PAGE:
This condition can leave rounded pinkish scaly patches on the body, visible on the belly, where the coat is light, short and sparse in most younger dogs. Poor hygiene, or on the contrary, a manic desire for cleanliness of a dog can lead to a deterioration in the condition of the coat, dry skin and the appearance of peeling and cracks.
If you do not take timely action the condition may worsen due to a secondary infection of a bacterial or fungal nature. You can not wash a dog with cleansers intended for humans, and even more so use household products such as “rough” alkaline soap. Letting the dog loose outside in the hope that he will cleanse himself is reckless, especially if the dog lives in the yard or in inappropriate conditions.
Washing or bathing more than once a month is not beneficial, as it removes the lipid layer, leaving the dog’s skin and coat defenseless against external influences.
Bullseye rash on a dog – Diagnostic of the underlying cause
It is impossible to determine the nature of the disease upon appearance of the rash. Therefore, in order to receive a complete and appropriate treatment, a diagnosis by a veterinarian is necessary. He will conduct an examination, take samples that will indicate the causative agent of the disease. The prescribed treatment will be targeted and complex but it will help you quickly cope with the problem and avoid the development of complications.
Bullseye rash on a dog – Treatment methods
First of all, it is necessary to eliminate the cause of the disease. If it is an allergy, then you need to eliminate the allergen, in other words the wrong food, medicine, chemical, or environment your dog is being exposed to. If there are parasites, you need to remove them, and then treat the rash, otherwise you will not get sustainable results.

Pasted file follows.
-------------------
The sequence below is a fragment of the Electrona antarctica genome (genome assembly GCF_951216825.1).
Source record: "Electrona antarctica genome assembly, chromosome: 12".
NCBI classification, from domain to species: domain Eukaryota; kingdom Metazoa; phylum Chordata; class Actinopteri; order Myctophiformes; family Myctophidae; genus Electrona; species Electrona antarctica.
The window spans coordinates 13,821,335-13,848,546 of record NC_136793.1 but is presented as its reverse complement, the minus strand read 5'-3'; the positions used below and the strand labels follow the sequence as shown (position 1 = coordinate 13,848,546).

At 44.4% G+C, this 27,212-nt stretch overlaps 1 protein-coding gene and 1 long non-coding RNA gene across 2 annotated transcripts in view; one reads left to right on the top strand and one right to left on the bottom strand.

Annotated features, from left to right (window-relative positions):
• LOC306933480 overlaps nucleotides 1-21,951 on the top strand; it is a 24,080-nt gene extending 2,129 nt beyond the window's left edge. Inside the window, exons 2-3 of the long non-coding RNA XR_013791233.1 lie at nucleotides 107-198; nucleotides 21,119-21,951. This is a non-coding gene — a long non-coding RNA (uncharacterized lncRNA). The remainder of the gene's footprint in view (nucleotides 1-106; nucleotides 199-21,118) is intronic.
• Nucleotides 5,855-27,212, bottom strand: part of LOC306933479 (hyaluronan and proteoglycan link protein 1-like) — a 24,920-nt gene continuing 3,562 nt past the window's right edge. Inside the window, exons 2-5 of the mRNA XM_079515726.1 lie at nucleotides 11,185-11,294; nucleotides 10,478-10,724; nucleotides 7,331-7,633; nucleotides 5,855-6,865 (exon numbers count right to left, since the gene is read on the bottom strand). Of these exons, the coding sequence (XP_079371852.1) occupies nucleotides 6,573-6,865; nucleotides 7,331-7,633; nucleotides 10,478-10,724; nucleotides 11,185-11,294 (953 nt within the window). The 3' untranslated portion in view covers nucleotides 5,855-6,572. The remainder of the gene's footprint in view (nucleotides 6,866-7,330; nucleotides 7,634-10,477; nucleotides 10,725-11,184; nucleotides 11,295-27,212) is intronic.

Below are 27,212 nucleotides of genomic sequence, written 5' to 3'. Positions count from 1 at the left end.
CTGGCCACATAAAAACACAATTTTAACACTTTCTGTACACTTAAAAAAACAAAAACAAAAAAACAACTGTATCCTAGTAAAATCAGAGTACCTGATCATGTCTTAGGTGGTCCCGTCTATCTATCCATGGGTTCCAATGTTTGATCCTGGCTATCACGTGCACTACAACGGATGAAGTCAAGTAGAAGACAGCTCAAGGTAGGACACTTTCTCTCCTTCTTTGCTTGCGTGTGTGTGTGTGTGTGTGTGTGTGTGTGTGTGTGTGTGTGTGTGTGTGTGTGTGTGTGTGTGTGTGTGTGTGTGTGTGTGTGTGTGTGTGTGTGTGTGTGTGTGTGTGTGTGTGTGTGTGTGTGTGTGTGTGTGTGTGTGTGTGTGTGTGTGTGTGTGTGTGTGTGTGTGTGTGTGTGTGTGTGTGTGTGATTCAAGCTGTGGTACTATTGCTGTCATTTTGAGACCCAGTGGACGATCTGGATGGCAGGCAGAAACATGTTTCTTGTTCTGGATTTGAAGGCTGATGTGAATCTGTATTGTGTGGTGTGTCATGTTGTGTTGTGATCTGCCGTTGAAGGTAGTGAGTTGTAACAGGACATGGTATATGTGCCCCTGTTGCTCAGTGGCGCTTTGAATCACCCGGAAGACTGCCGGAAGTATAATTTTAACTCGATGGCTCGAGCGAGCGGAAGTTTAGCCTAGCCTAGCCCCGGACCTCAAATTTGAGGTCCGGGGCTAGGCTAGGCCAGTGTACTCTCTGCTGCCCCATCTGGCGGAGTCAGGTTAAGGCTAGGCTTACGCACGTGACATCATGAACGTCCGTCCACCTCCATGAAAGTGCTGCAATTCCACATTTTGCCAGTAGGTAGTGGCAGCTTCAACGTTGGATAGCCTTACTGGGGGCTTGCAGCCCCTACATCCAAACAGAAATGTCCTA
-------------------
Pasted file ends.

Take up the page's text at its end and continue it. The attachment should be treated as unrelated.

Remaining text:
If the rash results from a walk in dirty areas, your dog must be washed with a special medicated shampoo and the wounds, if any, should be treated with a disinfecting drying agent. With proper care, these symptoms will disappear quickly.
It is much more difficult to cope with skin diseases caused by internal problems of the body. Hormonal and endocrine pathologies, improper digestion, and disturbances in the functioning of the nervous system can provoke abdominal rashes. Accurate diagnosis and comprehensive treatment will be required, including getting rid of the underlying disease and the impact on damaged skin and hair.
In case of bacterial infection, antibiotic-based ointments are prescribed and in severe cases, medications will be administered orally. It is forbidden to use “human” medicines for dogs, as it is impossible to accurately calculate the safe dosage for a particular animal. Always, follow the advice of your veterinarian.
Treatment of a fungal infection consists in isolating the animal from other pets and children, prescribing special antifungal and disinfectant drugs. The dog is prescribed antihistamines to relieve itching, making sure that he does not scratch the affected area. Also, putting a cone around the neck of the dog is a good way to ensure, in the short term, your dog does not scratch himself and also to buy enough time to allow the affected area to heal.
The sooner a dedicated professional treatment is started, the lower the risk of further complications and the development of the condition into a chronic course which will weaken the dog and threaten his health.